Aug 26, 2019

Physicists’ study demonstrates silicon’s energy-harvesting power

Posted by in categories: energy, internet, physics

A University of Texas at Dallas physicist has teamed with Texas Instruments Inc. to design a better way for electronics to convert waste heat into reusable energy.

The collaborative project demonstrated that silicon’s ability to harvest energy from heat can be greatly increased while remaining mass-producible.

Dr. Mark Lee, professor and head of the Department of Physics in the School of Natural Sciences and Mathematics, is the corresponding author of a study published July 15 in Nature Electronics that describes the results. The findings could greatly influence how circuits are cooled in electronics, as well as provide a method of powering the sensors used in the growing “internet of things.”

Aug 25, 2019

Laser-produced uranium plasma evolves into more complex species

Posted by in categories: evolution, physics

When energy is added to uranium under pressure, it creates a shock wave, and even a tiny sample will be vaporized like a small explosion. By using smaller, controlled explosions, physicists can test on a microscale in a safe laboratory environment what could previously be tested only in larger, more dangerous experiments with bombs.

“In our case, it’s the laser depositing energy into a target, but you get the same formation and time-dependent evolution of plasma,” author Patrick Skrodzki said. “With these small-scale explosions in the lab, we can understand similar physics.”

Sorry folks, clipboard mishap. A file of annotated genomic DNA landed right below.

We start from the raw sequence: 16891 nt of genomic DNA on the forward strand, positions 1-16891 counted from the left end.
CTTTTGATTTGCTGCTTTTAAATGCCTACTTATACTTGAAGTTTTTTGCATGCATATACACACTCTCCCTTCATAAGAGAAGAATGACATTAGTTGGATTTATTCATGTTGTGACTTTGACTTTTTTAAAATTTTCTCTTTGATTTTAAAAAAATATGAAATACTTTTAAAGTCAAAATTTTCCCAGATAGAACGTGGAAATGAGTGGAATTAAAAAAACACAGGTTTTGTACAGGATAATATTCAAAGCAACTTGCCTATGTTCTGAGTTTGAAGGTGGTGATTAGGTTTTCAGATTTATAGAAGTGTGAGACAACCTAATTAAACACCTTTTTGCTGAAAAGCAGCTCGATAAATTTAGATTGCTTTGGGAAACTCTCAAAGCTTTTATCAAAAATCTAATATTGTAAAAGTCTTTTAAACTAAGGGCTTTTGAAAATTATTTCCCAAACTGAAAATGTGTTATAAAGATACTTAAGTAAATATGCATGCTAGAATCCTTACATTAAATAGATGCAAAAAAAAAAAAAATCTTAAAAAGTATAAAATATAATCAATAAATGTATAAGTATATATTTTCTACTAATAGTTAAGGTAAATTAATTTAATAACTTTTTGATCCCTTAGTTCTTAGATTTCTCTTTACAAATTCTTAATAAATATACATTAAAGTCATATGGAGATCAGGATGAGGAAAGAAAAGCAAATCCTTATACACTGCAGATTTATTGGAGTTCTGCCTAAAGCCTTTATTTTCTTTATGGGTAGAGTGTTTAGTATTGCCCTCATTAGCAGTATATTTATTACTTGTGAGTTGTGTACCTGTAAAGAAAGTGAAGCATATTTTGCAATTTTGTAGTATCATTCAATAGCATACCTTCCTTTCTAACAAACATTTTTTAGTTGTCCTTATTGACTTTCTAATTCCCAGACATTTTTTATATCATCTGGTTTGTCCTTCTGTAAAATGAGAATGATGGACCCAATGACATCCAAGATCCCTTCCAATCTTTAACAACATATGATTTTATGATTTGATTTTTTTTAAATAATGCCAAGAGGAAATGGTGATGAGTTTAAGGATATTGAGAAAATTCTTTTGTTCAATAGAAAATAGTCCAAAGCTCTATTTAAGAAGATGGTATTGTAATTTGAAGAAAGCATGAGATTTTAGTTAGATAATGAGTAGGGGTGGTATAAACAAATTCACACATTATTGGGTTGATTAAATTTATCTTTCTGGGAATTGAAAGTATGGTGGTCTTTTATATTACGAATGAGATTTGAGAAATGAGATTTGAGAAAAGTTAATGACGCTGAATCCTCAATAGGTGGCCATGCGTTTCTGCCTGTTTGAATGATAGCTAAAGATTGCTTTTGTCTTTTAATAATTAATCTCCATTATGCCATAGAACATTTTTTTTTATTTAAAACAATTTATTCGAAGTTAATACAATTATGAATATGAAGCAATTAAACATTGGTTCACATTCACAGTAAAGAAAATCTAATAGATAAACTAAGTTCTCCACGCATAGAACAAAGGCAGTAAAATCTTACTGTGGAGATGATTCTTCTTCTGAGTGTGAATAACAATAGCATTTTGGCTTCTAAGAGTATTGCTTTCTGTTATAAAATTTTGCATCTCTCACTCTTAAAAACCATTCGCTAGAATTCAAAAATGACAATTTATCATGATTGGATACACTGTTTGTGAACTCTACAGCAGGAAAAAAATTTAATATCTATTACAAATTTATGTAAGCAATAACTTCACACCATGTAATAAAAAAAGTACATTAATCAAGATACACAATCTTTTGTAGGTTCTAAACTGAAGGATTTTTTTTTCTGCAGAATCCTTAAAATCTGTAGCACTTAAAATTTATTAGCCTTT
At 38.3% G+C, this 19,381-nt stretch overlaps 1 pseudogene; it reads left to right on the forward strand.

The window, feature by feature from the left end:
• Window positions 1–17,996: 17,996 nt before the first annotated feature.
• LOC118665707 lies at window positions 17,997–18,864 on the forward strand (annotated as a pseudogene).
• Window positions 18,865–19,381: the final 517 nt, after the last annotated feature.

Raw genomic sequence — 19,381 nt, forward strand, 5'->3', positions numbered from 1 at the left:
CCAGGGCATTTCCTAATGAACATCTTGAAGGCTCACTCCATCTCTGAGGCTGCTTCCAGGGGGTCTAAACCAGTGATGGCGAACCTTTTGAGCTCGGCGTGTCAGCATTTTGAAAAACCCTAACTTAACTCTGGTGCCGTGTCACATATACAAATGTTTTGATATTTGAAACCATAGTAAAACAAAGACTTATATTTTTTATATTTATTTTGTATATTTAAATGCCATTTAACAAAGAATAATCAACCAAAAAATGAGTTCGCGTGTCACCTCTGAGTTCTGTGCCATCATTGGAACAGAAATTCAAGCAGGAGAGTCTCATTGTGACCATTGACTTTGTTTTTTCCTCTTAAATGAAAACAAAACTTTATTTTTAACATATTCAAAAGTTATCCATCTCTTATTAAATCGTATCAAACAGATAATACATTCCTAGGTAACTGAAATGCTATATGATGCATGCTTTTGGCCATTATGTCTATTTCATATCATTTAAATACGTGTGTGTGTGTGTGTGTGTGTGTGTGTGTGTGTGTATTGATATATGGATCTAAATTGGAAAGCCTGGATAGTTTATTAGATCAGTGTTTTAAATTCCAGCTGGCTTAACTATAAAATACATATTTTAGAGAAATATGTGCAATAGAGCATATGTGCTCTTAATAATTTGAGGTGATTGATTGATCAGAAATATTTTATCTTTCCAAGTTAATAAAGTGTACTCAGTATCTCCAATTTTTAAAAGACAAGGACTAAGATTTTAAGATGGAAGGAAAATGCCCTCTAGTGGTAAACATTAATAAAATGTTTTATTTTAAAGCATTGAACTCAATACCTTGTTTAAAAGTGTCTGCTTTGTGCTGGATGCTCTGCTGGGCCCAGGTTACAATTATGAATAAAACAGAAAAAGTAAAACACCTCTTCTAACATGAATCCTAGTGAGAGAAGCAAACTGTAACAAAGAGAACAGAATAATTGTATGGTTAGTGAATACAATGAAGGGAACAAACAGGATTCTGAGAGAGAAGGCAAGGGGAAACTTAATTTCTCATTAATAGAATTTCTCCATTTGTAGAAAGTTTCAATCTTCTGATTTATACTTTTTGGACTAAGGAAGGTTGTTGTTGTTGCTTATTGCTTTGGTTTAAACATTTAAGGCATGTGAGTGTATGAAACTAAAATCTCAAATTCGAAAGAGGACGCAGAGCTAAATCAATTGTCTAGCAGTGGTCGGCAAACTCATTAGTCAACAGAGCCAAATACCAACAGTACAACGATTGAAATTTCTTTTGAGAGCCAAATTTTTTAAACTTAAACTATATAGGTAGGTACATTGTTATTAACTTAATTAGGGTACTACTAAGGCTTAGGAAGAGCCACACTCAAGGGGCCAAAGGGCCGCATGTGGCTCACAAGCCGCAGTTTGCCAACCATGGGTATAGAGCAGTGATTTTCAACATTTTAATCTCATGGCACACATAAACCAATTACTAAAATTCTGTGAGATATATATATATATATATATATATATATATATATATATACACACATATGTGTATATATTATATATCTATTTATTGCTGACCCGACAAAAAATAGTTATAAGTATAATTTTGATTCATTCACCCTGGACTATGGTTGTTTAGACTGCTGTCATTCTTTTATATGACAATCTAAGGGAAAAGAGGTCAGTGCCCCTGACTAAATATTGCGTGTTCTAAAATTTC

In a recent experiment, scientists working with Skrodzki used a laser to ablate atomic uranium, stealing its electrons until it ionized and turned to plasma, all while recording as the plasma cooled, oxidized and formed species of more complex uranium. Their work puts uranium species and the reaction pathways between them onto a map of space and time to discover how many nanoseconds they take to form and at which part of the plasma’s evolution.

Aug 24, 2019

Physicists Have Built The World’s Smallest Engine, And It’s Seriously Tiny

Posted by in categories: nanotechnology, physics, transportation

It’s not like the one in your car, but a team of physicists at Trinity College Dublin have built what they claim is the world’s smallest engine. The engine is the size of a single calcium ion — about ten billion times smaller than an automobile engine.

Rather than powering your next road trip, the atomic engine could one day be used to lay the foundation for extraordinary, futuristic nanotechnologies.

Here’s how it works: the calcium ion holds an electrical charge, which makes it spin. This angular momentum is then used to convert heat from a laser beam into vibrations.

Aug 23, 2019

Star crust is 10 billion times stronger than steel

Posted by in categories: cosmology, physics

By Rachel Courtland

The crust of neutron stars is 10 billion times stronger than steel, according to new simulations. That makes the surface of these ultra-dense stars tough enough to support long-lived bulges that could produce gravitational waves detectable by experiments on Earth.